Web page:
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When hinting at the format for strict data entry in a textbox on a website (<input type="text"/>), I normally use A to represent alphabetic characters, and 9 for numeric characters.

Therefore AA999 would signify that things like AB123 or xy221 would be accepted.

But is there a standard way to state that you can enter an alphanumeric character (i.e. [a-zA-Z0-9] in regex)?

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    Do you have a more concrete example to share that we could base ourselves on? Commented Aug 28, 2014 at 15:25
  • Is there any restrictions at all on the data in the textbox? Min/max length? Any types of character disallowed? Commented Aug 28, 2014 at 15:26
  • Also, is there a use case for this input? UK Royal Mail's postcodes have a complex rule set, sometimes alpha, sometimes numeric, sometimes eitehr. Their lookup tool provides realtime feedback as you type, without giving the user specific instructions to follow. Commented Aug 28, 2014 at 15:31
  • @TimFitzGerald, sorry, but I'm not sure what examples I can give you. I'm simply asking if there is a way to easily convey the fact that an input has a particular format, and a particular character can either be a letter or a number. I'm obviously not asking this correctly, because it's not a difficult concept in my mind!
    – freefaller
    Commented Aug 28, 2014 at 17:21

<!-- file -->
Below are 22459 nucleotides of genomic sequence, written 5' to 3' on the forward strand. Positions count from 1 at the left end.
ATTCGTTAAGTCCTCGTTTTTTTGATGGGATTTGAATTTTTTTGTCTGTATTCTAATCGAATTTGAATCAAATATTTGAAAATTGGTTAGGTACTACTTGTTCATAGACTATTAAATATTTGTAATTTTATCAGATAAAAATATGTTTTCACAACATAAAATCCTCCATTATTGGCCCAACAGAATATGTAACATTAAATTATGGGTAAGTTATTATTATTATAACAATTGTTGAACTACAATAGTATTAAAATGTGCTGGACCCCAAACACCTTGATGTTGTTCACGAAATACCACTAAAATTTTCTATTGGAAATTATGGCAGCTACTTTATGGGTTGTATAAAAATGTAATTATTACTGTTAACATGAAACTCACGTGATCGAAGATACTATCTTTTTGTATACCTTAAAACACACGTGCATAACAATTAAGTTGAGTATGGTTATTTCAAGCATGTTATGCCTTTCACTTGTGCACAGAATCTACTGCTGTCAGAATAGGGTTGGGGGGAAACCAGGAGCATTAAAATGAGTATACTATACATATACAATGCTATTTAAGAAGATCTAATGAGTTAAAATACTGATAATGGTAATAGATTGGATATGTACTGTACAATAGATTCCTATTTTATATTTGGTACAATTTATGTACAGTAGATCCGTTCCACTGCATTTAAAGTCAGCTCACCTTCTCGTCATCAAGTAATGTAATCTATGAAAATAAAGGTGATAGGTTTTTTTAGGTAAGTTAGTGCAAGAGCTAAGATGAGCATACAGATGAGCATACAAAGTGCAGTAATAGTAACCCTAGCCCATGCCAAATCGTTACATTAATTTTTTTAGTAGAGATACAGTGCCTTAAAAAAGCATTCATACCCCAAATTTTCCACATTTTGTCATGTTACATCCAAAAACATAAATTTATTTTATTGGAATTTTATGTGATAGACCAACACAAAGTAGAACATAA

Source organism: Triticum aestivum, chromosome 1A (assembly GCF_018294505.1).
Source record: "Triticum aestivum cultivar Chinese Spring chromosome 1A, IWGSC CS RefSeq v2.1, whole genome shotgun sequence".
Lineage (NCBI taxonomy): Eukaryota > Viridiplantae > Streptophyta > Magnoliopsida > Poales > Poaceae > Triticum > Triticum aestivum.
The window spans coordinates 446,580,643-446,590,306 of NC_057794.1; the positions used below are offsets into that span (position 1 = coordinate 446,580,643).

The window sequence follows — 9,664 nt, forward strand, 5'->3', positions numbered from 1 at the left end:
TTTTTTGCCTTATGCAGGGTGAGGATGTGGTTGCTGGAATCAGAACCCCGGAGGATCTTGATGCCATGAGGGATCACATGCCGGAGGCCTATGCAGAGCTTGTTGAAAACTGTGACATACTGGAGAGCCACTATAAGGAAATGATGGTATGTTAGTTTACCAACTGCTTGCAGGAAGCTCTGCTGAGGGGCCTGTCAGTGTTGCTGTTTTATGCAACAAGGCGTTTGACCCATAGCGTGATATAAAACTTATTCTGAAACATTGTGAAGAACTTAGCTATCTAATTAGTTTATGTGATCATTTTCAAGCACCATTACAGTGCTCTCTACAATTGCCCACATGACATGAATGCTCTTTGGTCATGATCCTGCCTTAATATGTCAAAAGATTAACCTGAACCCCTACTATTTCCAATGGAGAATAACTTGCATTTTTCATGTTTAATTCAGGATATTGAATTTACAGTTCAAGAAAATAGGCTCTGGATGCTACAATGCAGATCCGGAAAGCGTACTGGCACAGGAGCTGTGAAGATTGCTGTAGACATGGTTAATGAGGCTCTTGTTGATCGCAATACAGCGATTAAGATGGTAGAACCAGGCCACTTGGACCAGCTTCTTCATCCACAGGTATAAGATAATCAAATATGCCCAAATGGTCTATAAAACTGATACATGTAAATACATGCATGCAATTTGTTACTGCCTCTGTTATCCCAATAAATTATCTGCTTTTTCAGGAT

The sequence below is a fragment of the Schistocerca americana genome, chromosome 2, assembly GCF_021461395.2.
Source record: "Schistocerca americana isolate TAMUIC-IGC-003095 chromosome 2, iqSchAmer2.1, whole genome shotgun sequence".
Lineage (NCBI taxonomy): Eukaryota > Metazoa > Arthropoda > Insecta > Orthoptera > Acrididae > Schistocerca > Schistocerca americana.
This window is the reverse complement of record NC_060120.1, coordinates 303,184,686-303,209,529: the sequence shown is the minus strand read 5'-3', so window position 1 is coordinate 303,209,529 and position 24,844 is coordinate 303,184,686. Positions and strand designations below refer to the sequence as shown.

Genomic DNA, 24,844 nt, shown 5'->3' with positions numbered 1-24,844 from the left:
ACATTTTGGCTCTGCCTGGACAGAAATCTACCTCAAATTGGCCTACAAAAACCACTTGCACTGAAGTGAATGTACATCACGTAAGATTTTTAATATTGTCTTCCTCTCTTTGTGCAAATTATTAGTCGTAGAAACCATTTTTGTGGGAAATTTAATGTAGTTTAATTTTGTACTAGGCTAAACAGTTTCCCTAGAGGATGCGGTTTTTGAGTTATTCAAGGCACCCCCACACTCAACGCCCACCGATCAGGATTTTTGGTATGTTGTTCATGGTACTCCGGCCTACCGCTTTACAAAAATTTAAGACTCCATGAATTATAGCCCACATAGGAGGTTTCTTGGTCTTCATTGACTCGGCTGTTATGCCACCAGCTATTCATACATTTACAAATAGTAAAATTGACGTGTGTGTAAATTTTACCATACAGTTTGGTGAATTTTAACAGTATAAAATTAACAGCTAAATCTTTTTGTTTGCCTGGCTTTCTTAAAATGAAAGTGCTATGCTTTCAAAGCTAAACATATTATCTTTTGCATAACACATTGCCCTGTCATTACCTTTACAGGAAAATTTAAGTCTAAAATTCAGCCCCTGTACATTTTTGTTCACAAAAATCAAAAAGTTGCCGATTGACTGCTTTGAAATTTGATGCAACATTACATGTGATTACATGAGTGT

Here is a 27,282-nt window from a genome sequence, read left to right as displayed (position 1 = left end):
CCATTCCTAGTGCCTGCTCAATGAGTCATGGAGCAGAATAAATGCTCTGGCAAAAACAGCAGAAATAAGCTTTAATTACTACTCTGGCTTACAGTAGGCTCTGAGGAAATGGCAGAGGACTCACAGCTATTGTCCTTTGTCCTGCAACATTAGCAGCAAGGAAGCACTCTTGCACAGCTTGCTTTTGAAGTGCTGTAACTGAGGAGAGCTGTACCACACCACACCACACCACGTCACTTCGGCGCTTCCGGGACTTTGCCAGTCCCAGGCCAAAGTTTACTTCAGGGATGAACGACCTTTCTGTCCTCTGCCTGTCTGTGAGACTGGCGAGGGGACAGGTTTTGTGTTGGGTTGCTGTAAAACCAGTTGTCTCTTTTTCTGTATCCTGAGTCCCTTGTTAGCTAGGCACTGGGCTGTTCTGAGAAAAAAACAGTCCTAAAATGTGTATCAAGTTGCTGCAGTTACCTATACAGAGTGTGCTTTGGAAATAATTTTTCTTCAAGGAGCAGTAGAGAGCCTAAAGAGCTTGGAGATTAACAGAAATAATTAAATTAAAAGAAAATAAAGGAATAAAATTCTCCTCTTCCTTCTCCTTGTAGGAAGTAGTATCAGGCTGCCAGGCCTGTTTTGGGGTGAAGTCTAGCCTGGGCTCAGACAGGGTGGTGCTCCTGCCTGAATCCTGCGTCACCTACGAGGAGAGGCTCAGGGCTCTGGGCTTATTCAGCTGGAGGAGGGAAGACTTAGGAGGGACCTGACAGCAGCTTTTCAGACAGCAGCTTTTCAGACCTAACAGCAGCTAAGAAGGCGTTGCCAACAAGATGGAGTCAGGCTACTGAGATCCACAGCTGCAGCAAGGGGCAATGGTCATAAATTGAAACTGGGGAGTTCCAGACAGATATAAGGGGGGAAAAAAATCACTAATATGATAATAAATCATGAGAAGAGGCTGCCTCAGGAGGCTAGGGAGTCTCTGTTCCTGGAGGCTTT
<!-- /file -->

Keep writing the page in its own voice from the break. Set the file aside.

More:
3 Answers 3

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Could you use a place holder attribute to say "e.g. 9876 5432 1098 7654"

I generally find it's better to use a realistic example rather than a symbolic one. It's more quickly understood.

For a british license plate "e.g. AB01 CDE" is more quickly understood than "XX## XXX".

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I wouldn't say there is a standard way, Another way you can do it is a validation system like they do for passwords.

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    It not so much a validation thing, but a way of telling the user the correct format of the information that requires entering before they submit the form. I normally do this by putting static text next to the input such as [dd/mm/yyyy] for dates, or [AA999] for specific. it's just how to easily tell them that a character can be either A or 9 that I'm struggling with
    – freefaller
    Commented Aug 28, 2014 at 13:59
  • @freefaller oh well then you can just give examples
    – Hertz
    Commented Aug 28, 2014 at 17:55
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If a textfield accepts any character, then the best way to indicate this is to put nothing at all by the textfield. That's the default, normal state for textfields: accepting any text (it's called free text for a reason). Any special hints will just end up being distracting and confusing more than it will help the user.

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  • I don't think that's what the OP was asking for. His request was about setting expectation for a strict format field.
    – Pdxd
    Commented Aug 29, 2014 at 17:12
  • I'm not sure it's what the OP was asking for either; but I'm not sure it's not what the OP was asking for. I'm hoping they clarify, so we can be sure what kind of answer would be useful. Commented Sep 1, 2014 at 7:41

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